Some Americans have taken to shooting drones out of the sky, but now drones can start shooting back.
This week, North Dakota became the first state in the U.S. to legalize weaponized police drones. North Dakota’s Bill 1328, which recently became law, allows police to arm drones with so-called non-lethal weapons, including Tasers, tear gas, pepper spray, sound cannons, rubber bullets, mace, stun grenades, and more.
While the non-lethal status of drones’ weapons might sound better than if they were arming unmanned aerial vehicles with sawed-off shotguns, non-lethal weapons kill dozens of people every year. Tasers, for example, have killed 39 Americans so far this year, according to the Guardian.
“It’s really all about the commercial development, which is where all of this is heading.”
The bill does require a warrant to use drones for surveillance, except when used on along North Dakota’s 310-mile border with Canada to stop illegal entry into the country.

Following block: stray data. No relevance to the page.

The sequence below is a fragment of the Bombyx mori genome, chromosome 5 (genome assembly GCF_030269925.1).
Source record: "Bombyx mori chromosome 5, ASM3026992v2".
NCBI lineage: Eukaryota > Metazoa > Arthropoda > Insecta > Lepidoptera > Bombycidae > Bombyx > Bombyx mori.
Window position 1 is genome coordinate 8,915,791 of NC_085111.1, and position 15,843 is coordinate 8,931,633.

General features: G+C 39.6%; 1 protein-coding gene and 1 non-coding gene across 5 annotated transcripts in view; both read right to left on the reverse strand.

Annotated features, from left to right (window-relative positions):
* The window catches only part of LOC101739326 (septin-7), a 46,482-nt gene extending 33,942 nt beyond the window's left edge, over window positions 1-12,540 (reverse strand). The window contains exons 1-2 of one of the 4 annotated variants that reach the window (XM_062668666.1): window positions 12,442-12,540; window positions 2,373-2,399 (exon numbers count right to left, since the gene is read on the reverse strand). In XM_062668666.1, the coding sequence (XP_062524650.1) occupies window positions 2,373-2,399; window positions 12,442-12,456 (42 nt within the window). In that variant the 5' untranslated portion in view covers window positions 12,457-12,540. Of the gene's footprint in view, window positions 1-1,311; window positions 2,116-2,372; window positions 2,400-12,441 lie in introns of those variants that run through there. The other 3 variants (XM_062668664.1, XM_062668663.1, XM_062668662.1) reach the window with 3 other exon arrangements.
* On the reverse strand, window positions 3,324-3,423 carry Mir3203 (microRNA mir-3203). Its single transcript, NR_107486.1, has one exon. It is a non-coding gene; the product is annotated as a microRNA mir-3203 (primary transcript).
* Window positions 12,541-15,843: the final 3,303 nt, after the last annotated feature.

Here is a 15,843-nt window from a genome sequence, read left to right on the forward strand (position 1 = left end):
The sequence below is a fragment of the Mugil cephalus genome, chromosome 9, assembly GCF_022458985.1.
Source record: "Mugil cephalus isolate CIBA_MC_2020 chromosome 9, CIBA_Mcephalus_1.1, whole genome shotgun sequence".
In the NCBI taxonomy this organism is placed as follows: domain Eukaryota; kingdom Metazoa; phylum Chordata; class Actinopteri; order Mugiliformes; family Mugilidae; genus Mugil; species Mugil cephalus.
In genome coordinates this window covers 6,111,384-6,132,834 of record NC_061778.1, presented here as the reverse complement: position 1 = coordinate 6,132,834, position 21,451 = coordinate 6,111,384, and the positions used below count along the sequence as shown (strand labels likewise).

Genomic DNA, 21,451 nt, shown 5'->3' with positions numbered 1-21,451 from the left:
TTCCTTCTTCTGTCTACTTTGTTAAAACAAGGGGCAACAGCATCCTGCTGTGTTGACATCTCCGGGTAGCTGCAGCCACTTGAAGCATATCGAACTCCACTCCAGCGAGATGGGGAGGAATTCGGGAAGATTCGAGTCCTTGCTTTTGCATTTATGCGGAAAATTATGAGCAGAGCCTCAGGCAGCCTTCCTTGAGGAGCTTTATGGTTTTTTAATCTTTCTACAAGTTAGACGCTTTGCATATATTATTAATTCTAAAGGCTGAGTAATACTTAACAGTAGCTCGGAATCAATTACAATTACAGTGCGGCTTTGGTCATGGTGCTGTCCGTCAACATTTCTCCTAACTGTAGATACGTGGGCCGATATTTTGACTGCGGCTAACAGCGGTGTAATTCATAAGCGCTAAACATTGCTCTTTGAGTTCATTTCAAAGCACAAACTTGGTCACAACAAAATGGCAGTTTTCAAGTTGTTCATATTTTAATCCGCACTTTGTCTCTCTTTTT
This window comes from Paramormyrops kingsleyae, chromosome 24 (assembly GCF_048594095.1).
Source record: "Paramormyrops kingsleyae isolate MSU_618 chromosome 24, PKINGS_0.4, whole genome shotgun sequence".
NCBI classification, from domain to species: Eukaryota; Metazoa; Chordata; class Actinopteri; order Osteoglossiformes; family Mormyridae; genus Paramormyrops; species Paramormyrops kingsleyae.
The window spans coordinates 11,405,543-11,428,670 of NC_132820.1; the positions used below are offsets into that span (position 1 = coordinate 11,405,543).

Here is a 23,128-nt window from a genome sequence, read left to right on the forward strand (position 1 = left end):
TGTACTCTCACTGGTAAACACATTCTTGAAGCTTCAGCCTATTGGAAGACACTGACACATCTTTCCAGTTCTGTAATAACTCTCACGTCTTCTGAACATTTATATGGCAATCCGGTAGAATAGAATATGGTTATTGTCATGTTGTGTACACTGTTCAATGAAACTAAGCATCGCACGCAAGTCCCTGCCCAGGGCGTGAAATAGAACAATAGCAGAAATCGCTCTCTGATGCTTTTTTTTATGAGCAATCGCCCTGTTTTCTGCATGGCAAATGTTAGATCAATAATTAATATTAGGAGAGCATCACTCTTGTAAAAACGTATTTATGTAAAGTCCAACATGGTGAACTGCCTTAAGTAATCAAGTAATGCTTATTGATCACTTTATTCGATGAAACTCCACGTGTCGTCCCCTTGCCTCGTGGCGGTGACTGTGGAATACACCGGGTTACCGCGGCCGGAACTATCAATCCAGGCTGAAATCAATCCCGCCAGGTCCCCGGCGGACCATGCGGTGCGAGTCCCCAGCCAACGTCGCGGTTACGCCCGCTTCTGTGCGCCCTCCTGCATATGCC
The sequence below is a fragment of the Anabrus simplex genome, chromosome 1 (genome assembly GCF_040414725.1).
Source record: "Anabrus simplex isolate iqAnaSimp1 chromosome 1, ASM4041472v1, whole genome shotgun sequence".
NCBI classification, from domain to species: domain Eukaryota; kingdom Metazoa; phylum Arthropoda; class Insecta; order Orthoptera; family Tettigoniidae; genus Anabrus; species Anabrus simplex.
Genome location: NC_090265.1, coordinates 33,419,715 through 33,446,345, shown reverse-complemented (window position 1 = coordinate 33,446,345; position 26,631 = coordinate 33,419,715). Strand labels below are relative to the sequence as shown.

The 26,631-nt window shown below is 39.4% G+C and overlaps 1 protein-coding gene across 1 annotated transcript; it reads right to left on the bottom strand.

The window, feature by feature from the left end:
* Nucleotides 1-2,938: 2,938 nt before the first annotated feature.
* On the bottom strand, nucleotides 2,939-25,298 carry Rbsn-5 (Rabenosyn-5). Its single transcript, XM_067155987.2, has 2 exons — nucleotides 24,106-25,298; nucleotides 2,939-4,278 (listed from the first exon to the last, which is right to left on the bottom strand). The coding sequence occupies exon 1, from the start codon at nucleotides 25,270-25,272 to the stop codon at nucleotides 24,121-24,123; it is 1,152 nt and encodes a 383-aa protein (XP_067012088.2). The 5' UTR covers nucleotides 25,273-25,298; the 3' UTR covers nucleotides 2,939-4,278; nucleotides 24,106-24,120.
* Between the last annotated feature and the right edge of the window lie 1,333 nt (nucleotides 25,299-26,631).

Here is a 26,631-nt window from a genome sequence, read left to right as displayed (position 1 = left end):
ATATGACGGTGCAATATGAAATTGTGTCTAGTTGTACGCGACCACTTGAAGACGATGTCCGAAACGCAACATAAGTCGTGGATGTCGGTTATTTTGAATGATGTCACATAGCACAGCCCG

The bill originally banned police putting weapons on drones. However, as the Daily Beast reports, drone industry and police lobbyists succeeding in tacking on the weaponization part of the bill, which the bill’s original sponsors have objected to.
Republican state Rep. Rick Becker, the original sponsor of the bill, worries that the “separate” and “depersonalized” nature of drone pilots who are not on the ground and directly involved in a situation will have negative consequences on policing and citizens.
At hearings on the bill, the Daily Beast reported, organizations like the Association for Unmanned Vehicle Systems International and Grand Forks Regional Economic Development Corporation stressed the importance of legislation that doesn’t limit the “development” of drone manufacturing.
“Requiring a search warrant for surveillance is ‘restricting development’?” Rep. Gary Paur (R) asked.
“It’s really all about the commercial development, which is where all of this is heading,” Keith Lund of the Grand Forks Regional Economic Development Corporation replied. “If [a law] is somehow limiting commercial, law enforcement development… that is a negative in terms of companies looking and investing in opportunities in the state of North Dakota.”